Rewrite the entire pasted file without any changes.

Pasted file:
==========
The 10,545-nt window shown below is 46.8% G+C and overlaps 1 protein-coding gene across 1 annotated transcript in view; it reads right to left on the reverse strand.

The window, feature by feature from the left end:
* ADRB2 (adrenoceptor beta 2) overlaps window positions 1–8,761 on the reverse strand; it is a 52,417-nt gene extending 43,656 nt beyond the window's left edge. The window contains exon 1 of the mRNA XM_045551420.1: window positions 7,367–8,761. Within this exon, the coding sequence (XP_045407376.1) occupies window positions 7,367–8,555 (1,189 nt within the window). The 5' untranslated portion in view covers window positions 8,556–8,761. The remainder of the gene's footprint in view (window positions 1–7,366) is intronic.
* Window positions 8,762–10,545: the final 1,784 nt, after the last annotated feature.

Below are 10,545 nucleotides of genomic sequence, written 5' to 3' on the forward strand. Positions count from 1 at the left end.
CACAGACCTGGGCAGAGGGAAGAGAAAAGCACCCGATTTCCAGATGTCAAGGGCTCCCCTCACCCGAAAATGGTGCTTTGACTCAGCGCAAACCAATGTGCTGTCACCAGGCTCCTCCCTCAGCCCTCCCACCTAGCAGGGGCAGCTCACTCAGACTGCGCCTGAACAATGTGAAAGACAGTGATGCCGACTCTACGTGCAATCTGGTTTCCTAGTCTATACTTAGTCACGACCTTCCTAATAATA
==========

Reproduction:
The 10,545-nt window shown below is 46.8% G+C and overlaps 1 protein-coding gene across 1 annotated transcript in view; it reads right to left on the reverse strand.

The window, feature by feature from the left end:
* ADRB2 (adrenoceptor beta 2) overlaps window positions 1–8,761 on the reverse strand; it is a 52,417-nt gene extending 43,656 nt beyond the window's left edge. The window contains exon 1 of the mRNA XM_045551420.1: window positions 7,367–8,761. Within this exon, the coding sequence (XP_045407376.1) occupies window positions 7,367–8,555 (1,189 nt within the window). The 5' untranslated portion in view covers window positions 8,556–8,761. The remainder of the gene's footprint in view (window positions 1–7,366) is intronic.
* Window positions 8,762–10,545: the final 1,784 nt, after the last annotated feature.

Below are 10,545 nucleotides of genomic sequence, written 5' to 3' on the forward strand. Positions count from 1 at the left end.
CACAGACCTGGGCAGAGGGAAGAGAAAAGCACCCGATTTCCAGATGTCAAGGGCTCCCCTCACCCGAAAATGGTGCTTTGACTCAGCGCAAACCAATGTGCTGTCACCAGGCTCCTCCCTCAGCCCTCCCACCTAGCAGGGGCAGCTCACTCAGACTGCGCCTGAACAATGTGAAAGACAGTGATGCCGACTCTACGTGCAATCTGGTTTCCTAGTCTATACTTAGTCACGACCTTCCTAATAATA